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Present as past : forms of contemporary history in Britain, 1750-1835 Smith, Dale

Abstract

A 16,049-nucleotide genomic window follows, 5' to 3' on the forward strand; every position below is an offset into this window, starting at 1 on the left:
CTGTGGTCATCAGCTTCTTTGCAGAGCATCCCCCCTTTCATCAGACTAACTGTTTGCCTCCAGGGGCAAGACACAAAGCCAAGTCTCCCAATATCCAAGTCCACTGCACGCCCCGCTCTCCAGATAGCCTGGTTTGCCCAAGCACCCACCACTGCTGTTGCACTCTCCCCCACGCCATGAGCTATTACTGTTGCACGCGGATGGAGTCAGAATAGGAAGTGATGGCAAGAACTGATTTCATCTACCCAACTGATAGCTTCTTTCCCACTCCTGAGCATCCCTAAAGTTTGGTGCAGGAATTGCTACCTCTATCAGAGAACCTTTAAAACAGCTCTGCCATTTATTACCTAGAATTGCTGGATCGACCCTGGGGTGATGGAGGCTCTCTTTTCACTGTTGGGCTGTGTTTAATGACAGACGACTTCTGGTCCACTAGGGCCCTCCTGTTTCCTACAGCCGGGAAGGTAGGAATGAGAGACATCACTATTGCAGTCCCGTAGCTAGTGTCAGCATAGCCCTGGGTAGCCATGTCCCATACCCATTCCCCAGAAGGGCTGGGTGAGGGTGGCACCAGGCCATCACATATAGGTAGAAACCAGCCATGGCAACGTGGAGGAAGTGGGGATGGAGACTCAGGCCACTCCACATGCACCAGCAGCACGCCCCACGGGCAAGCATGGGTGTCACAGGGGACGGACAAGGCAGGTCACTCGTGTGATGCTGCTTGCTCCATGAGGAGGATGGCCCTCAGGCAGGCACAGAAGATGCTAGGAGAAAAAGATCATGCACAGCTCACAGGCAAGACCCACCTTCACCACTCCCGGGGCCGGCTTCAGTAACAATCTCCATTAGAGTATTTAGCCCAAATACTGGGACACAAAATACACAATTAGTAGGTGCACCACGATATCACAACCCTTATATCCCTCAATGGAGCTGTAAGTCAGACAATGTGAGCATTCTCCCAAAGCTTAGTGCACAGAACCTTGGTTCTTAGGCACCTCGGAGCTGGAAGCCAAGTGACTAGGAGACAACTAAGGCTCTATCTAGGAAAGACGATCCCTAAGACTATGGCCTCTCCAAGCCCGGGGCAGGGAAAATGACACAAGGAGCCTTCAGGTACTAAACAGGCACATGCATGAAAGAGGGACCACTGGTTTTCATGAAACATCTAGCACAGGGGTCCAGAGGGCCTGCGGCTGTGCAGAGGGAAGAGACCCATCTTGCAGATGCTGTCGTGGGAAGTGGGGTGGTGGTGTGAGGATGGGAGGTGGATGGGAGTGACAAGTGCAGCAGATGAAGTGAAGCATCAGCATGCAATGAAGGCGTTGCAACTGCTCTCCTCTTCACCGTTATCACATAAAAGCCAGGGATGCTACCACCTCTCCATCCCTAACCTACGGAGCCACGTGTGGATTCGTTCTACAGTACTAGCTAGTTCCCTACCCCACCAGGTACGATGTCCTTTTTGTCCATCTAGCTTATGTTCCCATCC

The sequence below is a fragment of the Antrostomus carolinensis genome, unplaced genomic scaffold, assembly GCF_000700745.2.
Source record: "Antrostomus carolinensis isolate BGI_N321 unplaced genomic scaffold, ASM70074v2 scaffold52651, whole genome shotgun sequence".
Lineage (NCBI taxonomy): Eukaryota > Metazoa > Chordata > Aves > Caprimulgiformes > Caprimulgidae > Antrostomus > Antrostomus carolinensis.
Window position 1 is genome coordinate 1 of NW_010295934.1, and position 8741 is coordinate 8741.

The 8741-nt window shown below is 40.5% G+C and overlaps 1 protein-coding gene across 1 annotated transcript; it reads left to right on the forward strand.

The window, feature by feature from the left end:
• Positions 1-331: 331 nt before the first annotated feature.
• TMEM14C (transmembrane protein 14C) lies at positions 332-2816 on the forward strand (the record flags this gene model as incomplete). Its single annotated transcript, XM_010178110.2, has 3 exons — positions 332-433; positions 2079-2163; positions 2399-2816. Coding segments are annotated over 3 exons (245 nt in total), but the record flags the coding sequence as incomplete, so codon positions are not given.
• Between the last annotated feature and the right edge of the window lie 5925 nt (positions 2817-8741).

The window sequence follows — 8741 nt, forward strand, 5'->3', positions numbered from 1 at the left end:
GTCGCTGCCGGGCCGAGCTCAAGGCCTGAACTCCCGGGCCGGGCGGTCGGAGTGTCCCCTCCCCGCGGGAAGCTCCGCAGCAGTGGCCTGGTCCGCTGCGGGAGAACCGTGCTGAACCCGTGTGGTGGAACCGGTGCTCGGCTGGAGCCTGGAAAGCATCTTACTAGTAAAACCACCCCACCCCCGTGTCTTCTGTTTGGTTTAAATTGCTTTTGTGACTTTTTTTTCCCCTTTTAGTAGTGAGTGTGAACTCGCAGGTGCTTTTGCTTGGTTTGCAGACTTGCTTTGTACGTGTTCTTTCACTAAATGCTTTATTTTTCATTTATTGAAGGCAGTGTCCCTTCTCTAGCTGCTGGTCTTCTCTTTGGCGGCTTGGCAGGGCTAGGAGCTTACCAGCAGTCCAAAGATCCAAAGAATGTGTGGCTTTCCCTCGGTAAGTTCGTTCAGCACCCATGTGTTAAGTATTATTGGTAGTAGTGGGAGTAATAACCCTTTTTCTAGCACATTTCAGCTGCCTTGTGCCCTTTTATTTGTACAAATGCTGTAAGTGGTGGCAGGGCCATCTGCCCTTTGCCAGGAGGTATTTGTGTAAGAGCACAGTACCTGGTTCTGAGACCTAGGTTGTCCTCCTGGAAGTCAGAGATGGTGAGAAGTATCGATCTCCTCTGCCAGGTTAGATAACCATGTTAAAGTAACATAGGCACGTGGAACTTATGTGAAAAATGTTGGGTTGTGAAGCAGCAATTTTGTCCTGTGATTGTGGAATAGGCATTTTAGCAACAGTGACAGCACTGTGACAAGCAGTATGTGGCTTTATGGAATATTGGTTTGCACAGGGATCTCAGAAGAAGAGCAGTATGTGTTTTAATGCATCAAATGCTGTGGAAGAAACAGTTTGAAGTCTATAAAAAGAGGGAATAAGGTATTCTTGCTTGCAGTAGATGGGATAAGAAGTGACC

This study is concerned with identifying and tracking, across a set of disparate genres and forms of writing, a shared preoccupation with the representation of the historical present. This element of eighteenth and early nineteenth-century British historiography has not been recognized by intellectual historians, even though it ran parallel to and intersected with other forms of historical-mindedness that privileged more remote periods of the past. In various forms of writing - the novel, conventional history, anecdotal biography, the periodical register, "present states", antiquarian surveys, and the early social science of statistics - there appears to be an historiographical re-orientation towards representing contemporaneity. This trans-generic assemblage of authors and texts does not directly fit within the available frameworks which have characterized the history of British historical thought and writing during the period from 1750 to the end of the 1830s. Yet they share something in common, and once these connections are established, seemingly disparate texts such as Tobias Smollett's "Continuation of the Complete History of England" (1760- 5) and Sir John Sinclair's "Statistical Account of Scotland" (1791-9) appear as a part of a wider historiographical spectrum. Central to all of the genres outlined in this study is a sustained comparison between past and present, as well as a frequent prospective look towards the future. Rather than a shift to the remote past that many historians have argued took place after 1750, a re-configured tradition of contemporary history became an important part of the British historiographical landscape. In this modification of the Thucydidean classical model, contemporary history became a mode of social and cultural description that stretched beyond the neoclassical politico-military narrative. Moreover, in mapping the broad contours of contemporary history during this period, a set of writings not normally seen as historiographical have been re-positioned within this framework. Seen from this new perspective, such texts and projects should be seen as equally important for our understanding of the wider historical sense of eighteenth and nineteenth-century Britain as they are to understanding other emerging human and social sciences.

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